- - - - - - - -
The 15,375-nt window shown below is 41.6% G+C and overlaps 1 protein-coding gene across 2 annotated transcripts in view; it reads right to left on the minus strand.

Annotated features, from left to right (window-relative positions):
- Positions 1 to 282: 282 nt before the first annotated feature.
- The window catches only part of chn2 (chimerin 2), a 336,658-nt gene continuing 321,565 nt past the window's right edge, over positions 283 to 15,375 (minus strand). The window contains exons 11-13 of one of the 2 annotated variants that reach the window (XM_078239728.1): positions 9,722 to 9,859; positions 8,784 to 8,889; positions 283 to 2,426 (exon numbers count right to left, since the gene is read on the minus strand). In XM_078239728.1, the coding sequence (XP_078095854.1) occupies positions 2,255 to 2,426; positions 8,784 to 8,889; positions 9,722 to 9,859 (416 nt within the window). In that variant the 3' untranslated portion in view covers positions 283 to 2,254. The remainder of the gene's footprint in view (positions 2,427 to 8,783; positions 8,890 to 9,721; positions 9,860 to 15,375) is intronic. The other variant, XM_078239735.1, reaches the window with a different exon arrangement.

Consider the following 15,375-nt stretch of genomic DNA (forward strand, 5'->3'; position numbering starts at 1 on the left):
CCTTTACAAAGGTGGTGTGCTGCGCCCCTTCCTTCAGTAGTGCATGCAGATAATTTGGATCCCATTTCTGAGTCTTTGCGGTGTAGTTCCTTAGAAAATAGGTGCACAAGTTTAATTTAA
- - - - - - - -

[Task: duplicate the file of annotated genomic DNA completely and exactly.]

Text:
The 15,375-nt window shown below is 41.6% G+C and overlaps 1 protein-coding gene across 2 annotated transcripts in view; it reads right to left on the minus strand.

Annotated features, from left to right (window-relative positions):
- Positions 1 to 282: 282 nt before the first annotated feature.
- The window catches only part of chn2 (chimerin 2), a 336,658-nt gene continuing 321,565 nt past the window's right edge, over positions 283 to 15,375 (minus strand). The window contains exons 11-13 of one of the 2 annotated variants that reach the window (XM_078239728.1): positions 9,722 to 9,859; positions 8,784 to 8,889; positions 283 to 2,426 (exon numbers count right to left, since the gene is read on the minus strand). In XM_078239728.1, the coding sequence (XP_078095854.1) occupies positions 2,255 to 2,426; positions 8,784 to 8,889; positions 9,722 to 9,859 (416 nt within the window). In that variant the 3' untranslated portion in view covers positions 283 to 2,254. The remainder of the gene's footprint in view (positions 2,427 to 8,783; positions 8,890 to 9,721; positions 9,860 to 15,375) is intronic. The other variant, XM_078239735.1, reaches the window with a different exon arrangement.

Consider the following 15,375-nt stretch of genomic DNA (forward strand, 5'->3'; position numbering starts at 1 on the left):
CCTTTACAAAGGTGGTGTGCTGCGCCCCTTCCTTCAGTAGTGCATGCAGATAATTTGGATCCCATTTCTGAGTCTTTGCGGTGTAGTTCCTTAGAAAATAGGTGCACAAGTTTAATTTAA